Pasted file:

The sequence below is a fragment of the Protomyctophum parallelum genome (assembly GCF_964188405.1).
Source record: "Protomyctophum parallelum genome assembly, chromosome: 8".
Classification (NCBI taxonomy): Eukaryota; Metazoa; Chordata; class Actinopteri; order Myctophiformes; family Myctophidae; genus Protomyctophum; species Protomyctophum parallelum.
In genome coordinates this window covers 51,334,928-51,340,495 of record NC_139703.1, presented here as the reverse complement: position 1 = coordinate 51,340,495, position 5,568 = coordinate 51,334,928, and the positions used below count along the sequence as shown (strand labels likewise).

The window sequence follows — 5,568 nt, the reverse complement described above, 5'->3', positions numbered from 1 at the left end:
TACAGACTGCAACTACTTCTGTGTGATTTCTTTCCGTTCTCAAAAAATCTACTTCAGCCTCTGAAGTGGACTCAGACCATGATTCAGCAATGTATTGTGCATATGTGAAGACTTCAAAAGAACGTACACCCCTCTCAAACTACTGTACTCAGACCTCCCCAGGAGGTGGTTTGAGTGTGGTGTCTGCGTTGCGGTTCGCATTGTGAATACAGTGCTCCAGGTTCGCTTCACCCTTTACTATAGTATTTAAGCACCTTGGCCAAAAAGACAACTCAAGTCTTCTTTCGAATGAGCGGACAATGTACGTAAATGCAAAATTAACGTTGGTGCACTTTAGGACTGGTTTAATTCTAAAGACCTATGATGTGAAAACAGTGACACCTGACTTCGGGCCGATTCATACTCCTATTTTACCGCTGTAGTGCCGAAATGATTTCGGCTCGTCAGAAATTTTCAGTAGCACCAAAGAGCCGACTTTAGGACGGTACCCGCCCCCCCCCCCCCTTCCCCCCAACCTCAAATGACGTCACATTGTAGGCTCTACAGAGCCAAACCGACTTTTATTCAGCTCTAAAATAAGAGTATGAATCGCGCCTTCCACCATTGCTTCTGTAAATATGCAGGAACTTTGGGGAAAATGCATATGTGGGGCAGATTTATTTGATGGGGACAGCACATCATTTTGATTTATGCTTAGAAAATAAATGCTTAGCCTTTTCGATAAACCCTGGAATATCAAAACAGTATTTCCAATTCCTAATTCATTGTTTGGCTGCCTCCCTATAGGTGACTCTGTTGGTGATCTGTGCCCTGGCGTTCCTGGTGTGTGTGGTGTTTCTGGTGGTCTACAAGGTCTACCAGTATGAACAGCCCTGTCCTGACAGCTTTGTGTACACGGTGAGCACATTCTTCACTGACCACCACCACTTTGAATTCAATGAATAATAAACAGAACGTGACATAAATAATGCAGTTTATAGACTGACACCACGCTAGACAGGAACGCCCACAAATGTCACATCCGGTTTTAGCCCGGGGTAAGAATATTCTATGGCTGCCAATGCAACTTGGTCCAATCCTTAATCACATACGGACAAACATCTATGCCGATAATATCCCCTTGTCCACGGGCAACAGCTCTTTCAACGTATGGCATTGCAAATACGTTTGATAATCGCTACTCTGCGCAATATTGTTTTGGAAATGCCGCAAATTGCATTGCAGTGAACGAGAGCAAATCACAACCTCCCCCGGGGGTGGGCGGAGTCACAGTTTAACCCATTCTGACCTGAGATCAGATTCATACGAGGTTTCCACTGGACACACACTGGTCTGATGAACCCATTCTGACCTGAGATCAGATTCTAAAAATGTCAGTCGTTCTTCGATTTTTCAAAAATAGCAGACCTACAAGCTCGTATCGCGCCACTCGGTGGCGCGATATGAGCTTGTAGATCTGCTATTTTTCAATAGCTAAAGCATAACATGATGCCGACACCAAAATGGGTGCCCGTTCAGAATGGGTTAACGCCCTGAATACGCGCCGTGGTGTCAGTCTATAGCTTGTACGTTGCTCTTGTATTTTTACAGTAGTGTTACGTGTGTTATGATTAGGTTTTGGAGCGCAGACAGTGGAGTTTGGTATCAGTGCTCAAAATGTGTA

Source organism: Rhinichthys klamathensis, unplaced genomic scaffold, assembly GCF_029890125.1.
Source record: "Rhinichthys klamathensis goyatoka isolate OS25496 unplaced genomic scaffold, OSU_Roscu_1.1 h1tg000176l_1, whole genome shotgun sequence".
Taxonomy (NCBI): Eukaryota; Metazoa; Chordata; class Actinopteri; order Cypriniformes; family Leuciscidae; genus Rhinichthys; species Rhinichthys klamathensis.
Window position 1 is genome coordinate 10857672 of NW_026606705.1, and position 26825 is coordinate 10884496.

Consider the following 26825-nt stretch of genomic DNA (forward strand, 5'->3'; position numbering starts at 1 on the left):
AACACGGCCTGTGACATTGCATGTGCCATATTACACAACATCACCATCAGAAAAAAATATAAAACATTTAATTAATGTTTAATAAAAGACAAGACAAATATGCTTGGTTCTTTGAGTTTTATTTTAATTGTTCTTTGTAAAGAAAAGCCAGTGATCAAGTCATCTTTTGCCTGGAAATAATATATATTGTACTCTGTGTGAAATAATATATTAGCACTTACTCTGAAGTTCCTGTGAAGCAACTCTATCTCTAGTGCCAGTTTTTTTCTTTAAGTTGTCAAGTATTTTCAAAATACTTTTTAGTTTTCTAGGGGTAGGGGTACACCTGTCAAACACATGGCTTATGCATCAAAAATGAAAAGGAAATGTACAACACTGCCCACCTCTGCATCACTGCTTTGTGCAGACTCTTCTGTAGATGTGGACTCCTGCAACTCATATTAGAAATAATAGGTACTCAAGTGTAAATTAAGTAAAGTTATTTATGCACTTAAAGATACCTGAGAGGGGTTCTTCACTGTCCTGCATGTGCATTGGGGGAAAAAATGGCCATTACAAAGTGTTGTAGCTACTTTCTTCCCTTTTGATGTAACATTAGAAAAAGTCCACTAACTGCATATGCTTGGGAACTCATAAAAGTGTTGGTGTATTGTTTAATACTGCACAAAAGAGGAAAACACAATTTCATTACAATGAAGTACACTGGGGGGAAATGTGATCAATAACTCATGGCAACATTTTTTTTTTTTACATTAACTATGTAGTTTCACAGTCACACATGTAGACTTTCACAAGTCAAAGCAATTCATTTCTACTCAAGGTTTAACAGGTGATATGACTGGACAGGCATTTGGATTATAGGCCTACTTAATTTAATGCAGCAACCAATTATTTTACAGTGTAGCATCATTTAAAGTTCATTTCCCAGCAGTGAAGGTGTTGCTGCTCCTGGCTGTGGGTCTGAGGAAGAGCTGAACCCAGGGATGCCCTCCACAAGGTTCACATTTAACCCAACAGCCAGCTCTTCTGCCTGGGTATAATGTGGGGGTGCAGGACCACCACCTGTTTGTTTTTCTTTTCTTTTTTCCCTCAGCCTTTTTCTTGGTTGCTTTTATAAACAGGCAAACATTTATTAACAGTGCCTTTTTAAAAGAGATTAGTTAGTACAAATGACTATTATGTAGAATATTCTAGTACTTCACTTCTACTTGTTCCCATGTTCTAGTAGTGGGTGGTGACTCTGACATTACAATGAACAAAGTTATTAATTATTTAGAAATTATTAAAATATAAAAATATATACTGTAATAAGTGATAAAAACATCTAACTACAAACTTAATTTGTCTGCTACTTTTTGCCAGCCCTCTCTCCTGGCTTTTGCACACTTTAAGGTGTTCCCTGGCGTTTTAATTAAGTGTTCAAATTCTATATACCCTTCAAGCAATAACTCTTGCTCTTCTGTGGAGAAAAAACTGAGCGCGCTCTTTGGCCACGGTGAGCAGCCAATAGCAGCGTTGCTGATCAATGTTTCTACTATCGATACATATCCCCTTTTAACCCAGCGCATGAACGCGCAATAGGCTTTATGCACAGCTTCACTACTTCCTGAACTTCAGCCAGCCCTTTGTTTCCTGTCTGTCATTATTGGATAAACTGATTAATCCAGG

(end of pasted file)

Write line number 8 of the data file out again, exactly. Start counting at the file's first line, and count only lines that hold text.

Source record: "Rhinichthys klamathensis goyatoka isolate OS25496 unplaced genomic scaffold, OSU_Roscu_1.1 h1tg000176l_1, whole genome shotgun sequence".